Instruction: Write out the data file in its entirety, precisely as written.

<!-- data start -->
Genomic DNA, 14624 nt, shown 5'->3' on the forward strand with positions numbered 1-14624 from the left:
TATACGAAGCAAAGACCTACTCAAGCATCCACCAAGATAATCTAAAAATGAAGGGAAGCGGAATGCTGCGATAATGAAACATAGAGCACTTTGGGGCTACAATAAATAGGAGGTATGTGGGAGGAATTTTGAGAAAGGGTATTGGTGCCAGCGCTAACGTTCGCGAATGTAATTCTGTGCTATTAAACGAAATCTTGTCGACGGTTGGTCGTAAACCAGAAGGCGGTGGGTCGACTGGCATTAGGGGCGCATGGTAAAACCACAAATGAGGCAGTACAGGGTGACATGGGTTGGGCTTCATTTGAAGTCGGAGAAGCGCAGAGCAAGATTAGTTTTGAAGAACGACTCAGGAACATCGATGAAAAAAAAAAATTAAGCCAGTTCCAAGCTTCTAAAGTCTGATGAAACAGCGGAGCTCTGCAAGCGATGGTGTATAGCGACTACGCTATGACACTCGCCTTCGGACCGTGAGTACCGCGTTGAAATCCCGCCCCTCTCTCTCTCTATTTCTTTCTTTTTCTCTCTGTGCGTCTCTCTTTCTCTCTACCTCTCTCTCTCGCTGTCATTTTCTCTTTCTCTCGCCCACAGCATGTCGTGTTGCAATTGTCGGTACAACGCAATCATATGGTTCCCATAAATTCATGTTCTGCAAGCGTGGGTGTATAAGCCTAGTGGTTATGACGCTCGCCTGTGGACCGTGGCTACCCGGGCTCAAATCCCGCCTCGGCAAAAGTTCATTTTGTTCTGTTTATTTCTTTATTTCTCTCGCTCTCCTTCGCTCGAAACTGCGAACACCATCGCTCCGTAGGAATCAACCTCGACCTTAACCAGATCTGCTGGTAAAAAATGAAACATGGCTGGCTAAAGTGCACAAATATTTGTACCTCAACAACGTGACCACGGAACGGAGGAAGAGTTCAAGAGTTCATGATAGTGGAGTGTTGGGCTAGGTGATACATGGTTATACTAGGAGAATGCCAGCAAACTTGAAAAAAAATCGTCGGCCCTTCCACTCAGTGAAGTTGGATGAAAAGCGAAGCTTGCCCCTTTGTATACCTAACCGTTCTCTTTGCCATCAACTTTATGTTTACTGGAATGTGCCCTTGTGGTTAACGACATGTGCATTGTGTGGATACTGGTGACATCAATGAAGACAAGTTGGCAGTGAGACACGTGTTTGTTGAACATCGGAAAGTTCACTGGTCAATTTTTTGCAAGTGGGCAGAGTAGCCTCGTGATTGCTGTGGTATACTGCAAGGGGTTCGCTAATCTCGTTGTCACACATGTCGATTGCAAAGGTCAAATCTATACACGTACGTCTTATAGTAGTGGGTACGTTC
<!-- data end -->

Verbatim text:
Genomic DNA, 14624 nt, shown 5'->3' on the forward strand with positions numbered 1-14624 from the left:
TATACGAAGCAAAGACCTACTCAAGCATCCACCAAGATAATCTAAAAATGAAGGGAAGCGGAATGCTGCGATAATGAAACATAGAGCACTTTGGGGCTACAATAAATAGGAGGTATGTGGGAGGAATTTTGAGAAAGGGTATTGGTGCCAGCGCTAACGTTCGCGAATGTAATTCTGTGCTATTAAACGAAATCTTGTCGACGGTTGGTCGTAAACCAGAAGGCGGTGGGTCGACTGGCATTAGGGGCGCATGGTAAAACCACAAATGAGGCAGTACAGGGTGACATGGGTTGGGCTTCATTTGAAGTCGGAGAAGCGCAGAGCAAGATTAGTTTTGAAGAACGACTCAGGAACATCGATGAAAAAAAAAAATTAAGCCAGTTCCAAGCTTCTAAAGTCTGATGAAACAGCGGAGCTCTGCAAGCGATGGTGTATAGCGACTACGCTATGACACTCGCCTTCGGACCGTGAGTACCGCGTTGAAATCCCGCCCCTCTCTCTCTCTATTTCTTTCTTTTTCTCTCTGTGCGTCTCTCTTTCTCTCTACCTCTCTCTCTCGCTGTCATTTTCTCTTTCTCTCGCCCACAGCATGTCGTGTTGCAATTGTCGGTACAACGCAATCATATGGTTCCCATAAATTCATGTTCTGCAAGCGTGGGTGTATAAGCCTAGTGGTTATGACGCTCGCCTGTGGACCGTGGCTACCCGGGCTCAAATCCCGCCTCGGCAAAAGTTCATTTTGTTCTGTTTATTTCTTTATTTCTCTCGCTCTCCTTCGCTCGAAACTGCGAACACCATCGCTCCGTAGGAATCAACCTCGACCTTAACCAGATCTGCTGGTAAAAAATGAAACATGGCTGGCTAAAGTGCACAAATATTTGTACCTCAACAACGTGACCACGGAACGGAGGAAGAGTTCAAGAGTTCATGATAGTGGAGTGTTGGGCTAGGTGATACATGGTTATACTAGGAGAATGCCAGCAAACTTGAAAAAAAATCGTCGGCCCTTCCACTCAGTGAAGTTGGATGAAAAGCGAAGCTTGCCCCTTTGTATACCTAACCGTTCTCTTTGCCATCAACTTTATGTTTACTGGAATGTGCCCTTGTGGTTAACGACATGTGCATTGTGTGGATACTGGTGACATCAATGAAGACAAGTTGGCAGTGAGACACGTGTTTGTTGAACATCGGAAAGTTCACTGGTCAATTTTTTGCAAGTGGGCAGAGTAGCCTCGTGATTGCTGTGGTATACTGCAAGGGGTTCGCTAATCTCGTTGTCACACATGTCGATTGCAAAGGTCAAATCTATACACGTACGTCTTATAGTAGTGGGTACGTTC